Thursday, March 01, 2007

That's when I reach for my gigawatt plasma rifle

Back in the 60s, Harry Harrison wrote Deathworld, a trilogy of books about a planet with exceptionally dangerous native life. British scifi author Neal Asher has taken the concept and added his vision of evolved humanity to the mix. His book, the Skinner, is a wild tale of vengeance and interstellar politics.

The planet, Spatterjay, on which the story is set has a strange ecosystem. Large leeches have evolved a viral symbiont which confers high survivability and potentially immortality on its victims. The advantage to the leeches is that it can eviscerate a victim and eat it again later after it recovers. Humans that are bitten become nearly immortal (there are thousand year old characters) and super tough. If they fail to take in human food they eventually become a leech themselves (mmmmmmm, Shai-Hulud.)

The author uses the planet's environment and its effects well (a case of a human ultimate fighting match is rather nasty), but the focus of the story is on a number of characters who have come to Spatterjay. One is an agent of the Hive, the intelligent group mind of hornets. One is a 700 year old reification, a dead man walking who wants vengeance. Two more are war criminals working together for opposite ends. All of these are being watched by the Warden, an AI that represents the largest human government. It eventually plays out in classic scifi manner, the battle of the badasses, but it is very well done.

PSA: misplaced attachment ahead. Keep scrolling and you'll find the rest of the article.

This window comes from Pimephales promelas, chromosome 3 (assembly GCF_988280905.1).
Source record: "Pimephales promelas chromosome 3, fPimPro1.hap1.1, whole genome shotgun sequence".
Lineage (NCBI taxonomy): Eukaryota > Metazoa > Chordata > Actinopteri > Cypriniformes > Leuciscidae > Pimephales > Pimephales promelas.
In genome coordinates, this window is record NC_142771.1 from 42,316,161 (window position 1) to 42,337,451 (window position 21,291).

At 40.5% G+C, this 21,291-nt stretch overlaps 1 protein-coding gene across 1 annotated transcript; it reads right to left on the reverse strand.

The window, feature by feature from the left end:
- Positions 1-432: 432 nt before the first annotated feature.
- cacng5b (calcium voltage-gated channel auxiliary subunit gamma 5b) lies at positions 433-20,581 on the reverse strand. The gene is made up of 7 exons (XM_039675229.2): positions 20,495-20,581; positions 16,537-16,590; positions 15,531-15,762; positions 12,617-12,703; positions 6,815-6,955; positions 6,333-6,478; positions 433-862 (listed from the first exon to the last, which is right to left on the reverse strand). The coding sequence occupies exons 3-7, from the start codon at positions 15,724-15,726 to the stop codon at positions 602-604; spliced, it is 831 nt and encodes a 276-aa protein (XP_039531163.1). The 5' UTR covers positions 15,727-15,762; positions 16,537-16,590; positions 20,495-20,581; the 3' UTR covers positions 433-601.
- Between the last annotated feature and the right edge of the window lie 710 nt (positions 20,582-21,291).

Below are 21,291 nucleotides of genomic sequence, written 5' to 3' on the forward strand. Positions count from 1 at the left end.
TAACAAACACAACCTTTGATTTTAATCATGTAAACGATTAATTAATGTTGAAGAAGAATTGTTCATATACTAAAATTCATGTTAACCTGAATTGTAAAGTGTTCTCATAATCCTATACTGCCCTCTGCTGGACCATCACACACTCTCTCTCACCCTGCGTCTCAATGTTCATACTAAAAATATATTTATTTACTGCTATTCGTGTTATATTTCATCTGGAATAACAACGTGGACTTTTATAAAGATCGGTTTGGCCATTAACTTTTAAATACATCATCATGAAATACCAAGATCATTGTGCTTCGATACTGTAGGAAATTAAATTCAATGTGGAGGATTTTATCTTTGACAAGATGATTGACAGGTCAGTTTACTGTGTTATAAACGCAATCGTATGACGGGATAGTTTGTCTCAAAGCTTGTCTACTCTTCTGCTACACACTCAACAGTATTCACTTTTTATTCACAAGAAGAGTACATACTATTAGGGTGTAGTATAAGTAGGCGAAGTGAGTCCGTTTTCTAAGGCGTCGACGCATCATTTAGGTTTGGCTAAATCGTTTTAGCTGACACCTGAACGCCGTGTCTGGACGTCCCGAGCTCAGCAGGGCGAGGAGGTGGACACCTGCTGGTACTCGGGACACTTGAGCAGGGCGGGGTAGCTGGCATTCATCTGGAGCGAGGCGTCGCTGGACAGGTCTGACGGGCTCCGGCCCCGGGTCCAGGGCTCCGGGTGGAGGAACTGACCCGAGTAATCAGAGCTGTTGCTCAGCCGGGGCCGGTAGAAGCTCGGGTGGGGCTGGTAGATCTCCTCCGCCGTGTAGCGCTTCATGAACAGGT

If anything suffers, it is characterization. With ten or more point of view characters and action on multiple fronts a number of characters that appear to be central end up being tertiary. The main character, if one can be said to exist, is not quite as developed as I would have liked, but the book is well worth reading despite it.


Brack said...

Neal Asher's Cowl was great, despite the references to a "Tor Beast" on the back cover. Speaking of which, said Tor Beast should probably go on your list a couple of posts back.

Tripp said...

Yes, it was rather brave of the publisher to reference a "Tor Beast."
They are a bit more coy on this book, but it has similar oddities.

Neal Asher said...

C'mon, I wrote Cowl with tor beast included before I even heard of a publisher called Tor.

Tripp said...

You know what? I wasn't even thinking of the publisher. Duh. I was thinking Tor Beast is a bit goofy sounding. Great book though.